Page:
Little to say for myself
Wednesday, June 30, 2004
Hello! It's me againNo excuses. You know how it is - just not particularly moved to write anything in particular, and then I realise it's months since my last post.
Then, as the time-gap gets bigger, the "significance" of the next post increases exponentially and I don't know what to write to "re-launch" things.
Anyway, I've given all that bollocks up and I'm going to start by writing a typical example of the usual inane stuff you've come to know and ignore in your thousands. In fact, the following piece is so trivial that it serves my purpose perfectly...
In for a penny
I heard a thing on the radio this morning about whether or not it's time to abolish the 1p coin. It's apparently worth less than the halfpenny was when that was removed from circulation in 1984, and its main function these days is to keep plumbers busy unblocking washing machine outlet pipes.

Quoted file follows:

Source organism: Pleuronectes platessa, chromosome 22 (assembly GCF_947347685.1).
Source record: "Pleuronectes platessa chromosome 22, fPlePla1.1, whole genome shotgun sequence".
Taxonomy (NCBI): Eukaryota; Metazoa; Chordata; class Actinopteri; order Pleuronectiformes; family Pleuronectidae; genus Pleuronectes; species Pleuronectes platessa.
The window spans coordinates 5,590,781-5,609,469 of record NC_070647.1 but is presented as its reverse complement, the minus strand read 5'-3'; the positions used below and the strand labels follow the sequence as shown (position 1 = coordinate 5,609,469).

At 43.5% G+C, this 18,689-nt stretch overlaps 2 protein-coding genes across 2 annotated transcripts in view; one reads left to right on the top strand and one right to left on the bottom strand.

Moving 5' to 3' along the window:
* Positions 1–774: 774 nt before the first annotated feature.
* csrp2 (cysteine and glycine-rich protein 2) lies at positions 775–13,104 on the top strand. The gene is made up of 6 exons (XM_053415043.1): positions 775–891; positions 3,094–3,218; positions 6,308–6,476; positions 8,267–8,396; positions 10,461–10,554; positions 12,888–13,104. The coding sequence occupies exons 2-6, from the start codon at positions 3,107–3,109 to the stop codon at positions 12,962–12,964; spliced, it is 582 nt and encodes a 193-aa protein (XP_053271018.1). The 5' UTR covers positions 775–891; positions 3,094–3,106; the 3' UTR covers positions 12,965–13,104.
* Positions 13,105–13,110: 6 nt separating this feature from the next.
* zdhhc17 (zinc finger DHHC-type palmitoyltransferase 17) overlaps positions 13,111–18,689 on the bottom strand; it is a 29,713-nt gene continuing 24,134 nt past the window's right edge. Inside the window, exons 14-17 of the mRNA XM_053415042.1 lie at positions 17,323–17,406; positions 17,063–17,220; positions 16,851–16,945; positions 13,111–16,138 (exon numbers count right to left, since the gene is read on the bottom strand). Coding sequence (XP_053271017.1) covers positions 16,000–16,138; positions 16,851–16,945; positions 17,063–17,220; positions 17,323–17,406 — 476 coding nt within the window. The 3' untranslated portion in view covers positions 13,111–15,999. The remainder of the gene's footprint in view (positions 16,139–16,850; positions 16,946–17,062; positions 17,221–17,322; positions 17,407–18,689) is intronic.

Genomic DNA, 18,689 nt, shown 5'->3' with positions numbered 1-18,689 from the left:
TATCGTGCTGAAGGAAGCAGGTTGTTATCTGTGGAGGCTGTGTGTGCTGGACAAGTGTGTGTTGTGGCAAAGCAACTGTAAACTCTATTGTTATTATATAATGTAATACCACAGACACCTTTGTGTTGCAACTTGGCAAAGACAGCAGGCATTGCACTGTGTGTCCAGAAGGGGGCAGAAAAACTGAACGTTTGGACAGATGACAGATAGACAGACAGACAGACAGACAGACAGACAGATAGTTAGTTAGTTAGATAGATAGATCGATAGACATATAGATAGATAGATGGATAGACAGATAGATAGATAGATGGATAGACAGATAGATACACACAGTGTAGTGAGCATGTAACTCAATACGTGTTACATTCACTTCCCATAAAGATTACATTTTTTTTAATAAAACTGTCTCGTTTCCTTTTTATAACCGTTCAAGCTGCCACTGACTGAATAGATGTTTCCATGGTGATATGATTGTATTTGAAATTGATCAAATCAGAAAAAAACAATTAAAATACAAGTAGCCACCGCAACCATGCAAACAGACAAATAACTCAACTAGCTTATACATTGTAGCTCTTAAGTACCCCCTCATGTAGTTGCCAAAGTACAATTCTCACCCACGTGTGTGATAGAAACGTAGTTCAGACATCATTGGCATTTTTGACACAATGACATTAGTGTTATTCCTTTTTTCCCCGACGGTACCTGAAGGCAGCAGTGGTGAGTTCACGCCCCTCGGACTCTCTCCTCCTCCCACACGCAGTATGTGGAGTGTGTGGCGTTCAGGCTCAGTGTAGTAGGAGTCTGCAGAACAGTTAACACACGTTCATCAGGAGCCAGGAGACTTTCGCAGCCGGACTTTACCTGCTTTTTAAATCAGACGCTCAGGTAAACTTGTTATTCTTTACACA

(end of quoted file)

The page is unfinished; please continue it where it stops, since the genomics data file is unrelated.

Apparently one of the popular concerns of losing the penny is that it would result in inflation, since every price would be rounded up by scurrilous shopkeepers to the nearest even number of pence. I think the opposite is true. Most of the things we buy have prices of the type ?9p or £??.99. No shopkeeper's going to want to round a price up from £9.99 to £10, so they'd be more likely to drop it to £9.98. Either that or (more likely) they'd keep the prices the same and, if you were paying cash, they'd let you off the odd penny on the total, or give you 1p more in change if necessary. They'd be happy to do that if it meant not having to deal with tens of kilos of almost worthless and difficult-to-handle small bits of metal.
In fact I'd be all for abolishing the 2p piece too. They're just as unnecessarily bulky as the 1p (and they might force prices down to £?.95).
In any case, so few transactions are cash these days, and, even in those, if everyone adopted a system where prices were still set to the nearest penny, and the transaction total was rounded up or down to the nearest 5p, no-one would lose out in the long-run. That way we wouldn't have to carry around those bulky bronze coins that no slot machine accepts any more anyway.
Wow - you wouldn't believe such a subversive, Earth-shatteringly significant article could be penned by someone who hasn't lifted his quill in months. I can hear the call from the Pulitzer committee coming through now.
posted by Plig | 14:52 |
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